Feel free to digitize - similar to the above figure - the four points needed:
For an optimal deliniation of the flight area, please keep in mind some hints:
Finish digitizing and save it as a KML file. Take care to add the correct extensions ‘’.kml’’ (the ’‘makeAP()’’ function is requiring the correct extension). In the current example save it as a kml file named ’‘firstSurvey.kml’’.
We want to plan a flight in a structured terrain in the upper Lahn-valley. Start the qGroundcontrol and navigate to Mission tab and open Pattern->Survey. Start digitizing a pattern as you want and also fill in the values on the right sided menus for camera angel overlap and so on.
Save this at an appropriate folder. To use this planning file you have to set in
makeAP the switch:
useMP = TRUE
There are a lot of optional arguments available that helps to control the generation of an autonomous flight plan. In this first use case we keep it as simple as possible. First we will focus the arguments to organize the project. All results will be stored in a fixed folder structure. The root folder is set by the argument
projectDir. e.g. ‘’
/proj/uav’’. The current working directory will then be generated from the /proj/uav/firstsurvey’’. According to the date of planning the following subfolder structure is set up. For the mission control files a folder named ’‘control’’ is used, the log files are saved in the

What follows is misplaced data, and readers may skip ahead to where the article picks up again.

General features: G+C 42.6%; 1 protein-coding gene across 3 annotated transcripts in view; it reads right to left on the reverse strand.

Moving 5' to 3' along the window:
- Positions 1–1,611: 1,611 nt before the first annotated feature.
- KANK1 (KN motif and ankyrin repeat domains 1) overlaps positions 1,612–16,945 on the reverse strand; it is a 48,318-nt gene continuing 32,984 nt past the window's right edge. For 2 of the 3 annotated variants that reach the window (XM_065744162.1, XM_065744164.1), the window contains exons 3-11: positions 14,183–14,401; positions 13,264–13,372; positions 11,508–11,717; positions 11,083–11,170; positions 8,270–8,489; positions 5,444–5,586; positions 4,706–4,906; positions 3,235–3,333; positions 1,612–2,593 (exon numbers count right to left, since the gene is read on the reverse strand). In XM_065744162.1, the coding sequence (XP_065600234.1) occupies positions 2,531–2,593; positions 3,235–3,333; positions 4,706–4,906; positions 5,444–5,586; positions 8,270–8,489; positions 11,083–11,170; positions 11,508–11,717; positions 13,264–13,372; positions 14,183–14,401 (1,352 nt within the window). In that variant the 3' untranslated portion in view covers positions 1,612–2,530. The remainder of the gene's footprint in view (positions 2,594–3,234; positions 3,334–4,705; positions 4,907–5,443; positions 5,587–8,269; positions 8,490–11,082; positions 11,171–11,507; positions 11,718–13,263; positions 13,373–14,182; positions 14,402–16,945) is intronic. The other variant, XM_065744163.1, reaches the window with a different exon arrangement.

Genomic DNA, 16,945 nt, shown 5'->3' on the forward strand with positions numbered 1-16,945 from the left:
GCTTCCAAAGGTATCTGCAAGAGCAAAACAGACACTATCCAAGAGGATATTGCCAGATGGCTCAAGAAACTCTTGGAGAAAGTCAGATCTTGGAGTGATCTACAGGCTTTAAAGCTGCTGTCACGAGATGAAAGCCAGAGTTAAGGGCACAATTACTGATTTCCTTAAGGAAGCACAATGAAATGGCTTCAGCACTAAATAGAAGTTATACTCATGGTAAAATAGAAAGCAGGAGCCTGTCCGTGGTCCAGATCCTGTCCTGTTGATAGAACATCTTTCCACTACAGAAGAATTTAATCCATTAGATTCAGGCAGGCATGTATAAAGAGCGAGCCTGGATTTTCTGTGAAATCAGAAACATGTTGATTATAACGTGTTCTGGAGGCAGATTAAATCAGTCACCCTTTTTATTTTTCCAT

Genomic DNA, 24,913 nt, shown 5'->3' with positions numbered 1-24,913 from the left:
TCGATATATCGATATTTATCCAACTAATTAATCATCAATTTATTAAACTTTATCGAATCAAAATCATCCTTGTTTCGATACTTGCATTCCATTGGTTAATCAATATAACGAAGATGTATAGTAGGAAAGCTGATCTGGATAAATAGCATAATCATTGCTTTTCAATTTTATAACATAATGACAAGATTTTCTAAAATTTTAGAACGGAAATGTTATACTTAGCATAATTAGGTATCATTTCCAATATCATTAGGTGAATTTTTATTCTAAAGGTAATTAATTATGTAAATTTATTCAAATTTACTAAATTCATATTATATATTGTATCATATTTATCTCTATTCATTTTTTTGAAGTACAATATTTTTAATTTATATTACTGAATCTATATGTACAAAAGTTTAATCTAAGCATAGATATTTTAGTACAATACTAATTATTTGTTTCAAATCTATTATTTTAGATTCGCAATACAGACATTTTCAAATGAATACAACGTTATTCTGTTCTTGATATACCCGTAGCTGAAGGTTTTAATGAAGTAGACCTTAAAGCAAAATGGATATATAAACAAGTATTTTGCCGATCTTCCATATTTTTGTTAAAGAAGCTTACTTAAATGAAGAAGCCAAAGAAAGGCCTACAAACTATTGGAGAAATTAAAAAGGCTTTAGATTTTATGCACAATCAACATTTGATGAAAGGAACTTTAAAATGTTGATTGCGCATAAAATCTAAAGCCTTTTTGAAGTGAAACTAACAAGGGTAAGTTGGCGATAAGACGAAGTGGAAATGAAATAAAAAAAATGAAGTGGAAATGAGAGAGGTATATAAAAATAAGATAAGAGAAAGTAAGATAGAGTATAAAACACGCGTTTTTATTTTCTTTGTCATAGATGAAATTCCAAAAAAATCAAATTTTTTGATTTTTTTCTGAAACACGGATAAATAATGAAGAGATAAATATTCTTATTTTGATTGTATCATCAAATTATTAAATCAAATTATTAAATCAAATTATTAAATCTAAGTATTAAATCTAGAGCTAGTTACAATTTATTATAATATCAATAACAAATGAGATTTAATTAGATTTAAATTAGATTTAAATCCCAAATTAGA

locationName and is always a subfolder of the ’‘projectDir’’. So in this case it is set to ’‘firstSurvey’’. The resulting folder for a specified location in a speciefied project is then ‘’
log folder the temporary data sets are stored in a folder called ’‘run’’.
PLEASE NOTE: Optionally all used data files are copied to a folder called ’‘data’’, which is located directly under the ’‘projectDir’’ folder.
The project structure will look like the figure.
’‘flightAltitude’’ is set to the (legal) maximum of 100m, ’‘flightPlanMode’’ is set to ’‘track’’ and finally a DEM of this area with 20m resulution is used to retrieve the altitude of the launching point. If we use the example data we first have to convert them to a valid GeoTiff file.
# get example DEM data fn <- system.file("extdata", "mrbiko.tif", package = "uavRmp") fa <- system.file("extdata", "flightarea.kml", package = "uavRmp") fp<-makeAP(surveyArea=fa, maxSpeed =35, demFn = fn)
The script generates:
All three of them are important even if a quick inspection of the generated objects is most of the time sufficient. The log file dumps the all important parameters of the calculated mission. Most important the calculated mission speed and picture rate based on an estimation of the mission time.
mapview package you can easily visualize the results. The below example shows the footprints of the images (blue), surveyArea (red), turnpoints of track (blue circles) and the launch position (red).
require(mapview) mapview(fp[],color="red", alpha.regions =0.1,lwd=0.5)+ mapview(fp[],lwd=1,cex=4)+ mapview(fp[],color="red",cex=5)+ mapview(fp[],color="darkblue", alpha.regions =0.1,lwd=0.5)